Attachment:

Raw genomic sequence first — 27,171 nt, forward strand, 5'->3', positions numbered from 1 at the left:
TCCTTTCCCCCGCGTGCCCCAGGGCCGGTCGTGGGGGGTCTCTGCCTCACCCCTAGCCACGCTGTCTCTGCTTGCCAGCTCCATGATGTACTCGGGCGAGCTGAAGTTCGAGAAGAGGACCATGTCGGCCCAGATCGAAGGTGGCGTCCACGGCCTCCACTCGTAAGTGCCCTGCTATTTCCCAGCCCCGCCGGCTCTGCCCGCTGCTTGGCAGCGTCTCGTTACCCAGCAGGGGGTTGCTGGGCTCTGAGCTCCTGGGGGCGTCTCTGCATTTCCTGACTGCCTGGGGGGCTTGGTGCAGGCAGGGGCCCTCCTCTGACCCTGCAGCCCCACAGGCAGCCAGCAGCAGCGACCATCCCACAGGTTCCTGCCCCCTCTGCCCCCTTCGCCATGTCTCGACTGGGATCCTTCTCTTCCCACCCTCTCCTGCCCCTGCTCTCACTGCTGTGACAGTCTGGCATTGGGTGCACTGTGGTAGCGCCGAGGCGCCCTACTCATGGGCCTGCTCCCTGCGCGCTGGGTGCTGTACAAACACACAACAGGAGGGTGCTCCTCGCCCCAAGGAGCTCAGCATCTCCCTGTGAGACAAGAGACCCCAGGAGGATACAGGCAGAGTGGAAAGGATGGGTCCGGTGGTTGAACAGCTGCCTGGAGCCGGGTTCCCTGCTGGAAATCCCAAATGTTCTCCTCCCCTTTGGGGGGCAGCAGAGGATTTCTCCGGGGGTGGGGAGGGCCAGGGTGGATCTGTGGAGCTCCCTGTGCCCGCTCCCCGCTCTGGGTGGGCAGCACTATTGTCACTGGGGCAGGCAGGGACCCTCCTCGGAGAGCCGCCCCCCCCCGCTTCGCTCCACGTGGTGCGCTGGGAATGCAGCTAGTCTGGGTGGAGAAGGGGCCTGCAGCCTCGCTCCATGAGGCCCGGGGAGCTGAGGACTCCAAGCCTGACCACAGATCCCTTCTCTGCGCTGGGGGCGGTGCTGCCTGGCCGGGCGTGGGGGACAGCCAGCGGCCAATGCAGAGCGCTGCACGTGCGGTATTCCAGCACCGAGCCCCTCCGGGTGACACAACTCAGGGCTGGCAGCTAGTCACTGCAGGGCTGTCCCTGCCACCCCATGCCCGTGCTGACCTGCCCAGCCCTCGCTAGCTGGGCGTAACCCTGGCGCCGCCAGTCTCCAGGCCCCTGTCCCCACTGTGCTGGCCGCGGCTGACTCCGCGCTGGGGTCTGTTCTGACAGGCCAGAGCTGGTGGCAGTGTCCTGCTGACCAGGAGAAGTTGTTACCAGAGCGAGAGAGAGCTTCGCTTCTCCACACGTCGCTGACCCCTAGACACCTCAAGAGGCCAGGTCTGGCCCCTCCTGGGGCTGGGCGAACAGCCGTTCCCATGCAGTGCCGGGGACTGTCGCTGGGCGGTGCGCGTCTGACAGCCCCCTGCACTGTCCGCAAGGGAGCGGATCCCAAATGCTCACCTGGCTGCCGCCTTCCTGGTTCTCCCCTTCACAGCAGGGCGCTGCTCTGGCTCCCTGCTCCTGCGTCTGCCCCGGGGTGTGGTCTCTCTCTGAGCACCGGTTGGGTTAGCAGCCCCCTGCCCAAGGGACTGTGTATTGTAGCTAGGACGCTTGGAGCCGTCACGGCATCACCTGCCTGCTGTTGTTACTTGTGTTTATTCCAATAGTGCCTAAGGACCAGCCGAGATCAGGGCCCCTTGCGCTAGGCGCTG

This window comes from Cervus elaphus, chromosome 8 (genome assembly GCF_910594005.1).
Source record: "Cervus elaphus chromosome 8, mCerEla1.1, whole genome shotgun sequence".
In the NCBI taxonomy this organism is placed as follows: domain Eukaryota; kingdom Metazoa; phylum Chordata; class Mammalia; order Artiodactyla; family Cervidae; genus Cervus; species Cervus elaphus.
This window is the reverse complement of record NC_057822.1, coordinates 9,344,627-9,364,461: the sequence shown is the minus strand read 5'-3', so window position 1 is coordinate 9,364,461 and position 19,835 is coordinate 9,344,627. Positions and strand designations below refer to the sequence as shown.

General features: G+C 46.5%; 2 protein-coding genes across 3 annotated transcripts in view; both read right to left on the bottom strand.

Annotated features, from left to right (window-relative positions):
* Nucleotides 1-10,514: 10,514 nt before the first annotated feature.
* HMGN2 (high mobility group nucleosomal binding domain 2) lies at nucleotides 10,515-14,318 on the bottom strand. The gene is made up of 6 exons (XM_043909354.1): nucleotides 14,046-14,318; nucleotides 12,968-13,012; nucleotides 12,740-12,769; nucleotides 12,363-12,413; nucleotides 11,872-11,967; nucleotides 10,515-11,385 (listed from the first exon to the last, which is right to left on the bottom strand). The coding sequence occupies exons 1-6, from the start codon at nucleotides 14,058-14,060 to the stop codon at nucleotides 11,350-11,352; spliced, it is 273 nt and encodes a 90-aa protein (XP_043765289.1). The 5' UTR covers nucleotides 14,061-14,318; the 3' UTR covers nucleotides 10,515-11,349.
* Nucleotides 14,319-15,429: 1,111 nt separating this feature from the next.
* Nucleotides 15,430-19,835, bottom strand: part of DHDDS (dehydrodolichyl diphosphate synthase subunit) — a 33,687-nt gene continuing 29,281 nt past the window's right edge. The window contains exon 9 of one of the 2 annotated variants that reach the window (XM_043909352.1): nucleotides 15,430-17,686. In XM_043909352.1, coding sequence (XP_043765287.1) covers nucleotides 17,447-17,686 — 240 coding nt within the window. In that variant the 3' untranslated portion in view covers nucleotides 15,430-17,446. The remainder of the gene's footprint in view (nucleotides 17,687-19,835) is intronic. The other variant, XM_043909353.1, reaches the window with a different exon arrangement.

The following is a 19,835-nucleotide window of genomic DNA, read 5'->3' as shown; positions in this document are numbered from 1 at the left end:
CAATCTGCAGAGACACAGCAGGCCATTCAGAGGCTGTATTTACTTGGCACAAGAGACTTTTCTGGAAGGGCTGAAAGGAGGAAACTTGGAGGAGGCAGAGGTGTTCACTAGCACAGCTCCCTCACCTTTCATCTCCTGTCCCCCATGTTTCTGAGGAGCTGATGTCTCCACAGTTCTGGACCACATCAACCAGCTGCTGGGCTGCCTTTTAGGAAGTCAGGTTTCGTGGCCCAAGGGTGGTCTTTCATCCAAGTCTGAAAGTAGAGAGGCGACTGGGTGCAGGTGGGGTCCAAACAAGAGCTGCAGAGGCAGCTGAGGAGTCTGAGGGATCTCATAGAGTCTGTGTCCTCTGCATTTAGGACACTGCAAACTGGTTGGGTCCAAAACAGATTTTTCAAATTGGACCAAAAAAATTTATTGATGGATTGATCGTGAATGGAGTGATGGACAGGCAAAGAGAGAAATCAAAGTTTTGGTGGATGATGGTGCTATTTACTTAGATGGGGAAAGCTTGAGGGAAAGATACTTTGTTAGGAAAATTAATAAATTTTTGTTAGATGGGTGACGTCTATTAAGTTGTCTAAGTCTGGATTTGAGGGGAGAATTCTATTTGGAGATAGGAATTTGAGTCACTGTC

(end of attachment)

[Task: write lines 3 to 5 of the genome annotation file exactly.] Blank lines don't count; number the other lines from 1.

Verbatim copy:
This window comes from Cervus elaphus, chromosome 8 (genome assembly GCF_910594005.1).
Source record: "Cervus elaphus chromosome 8, mCerEla1.1, whole genome shotgun sequence".
In the NCBI taxonomy this organism is placed as follows: domain Eukaryota; kingdom Metazoa; phylum Chordata; class Mammalia; order Artiodactyla; family Cervidae; genus Cervus; species Cervus elaphus.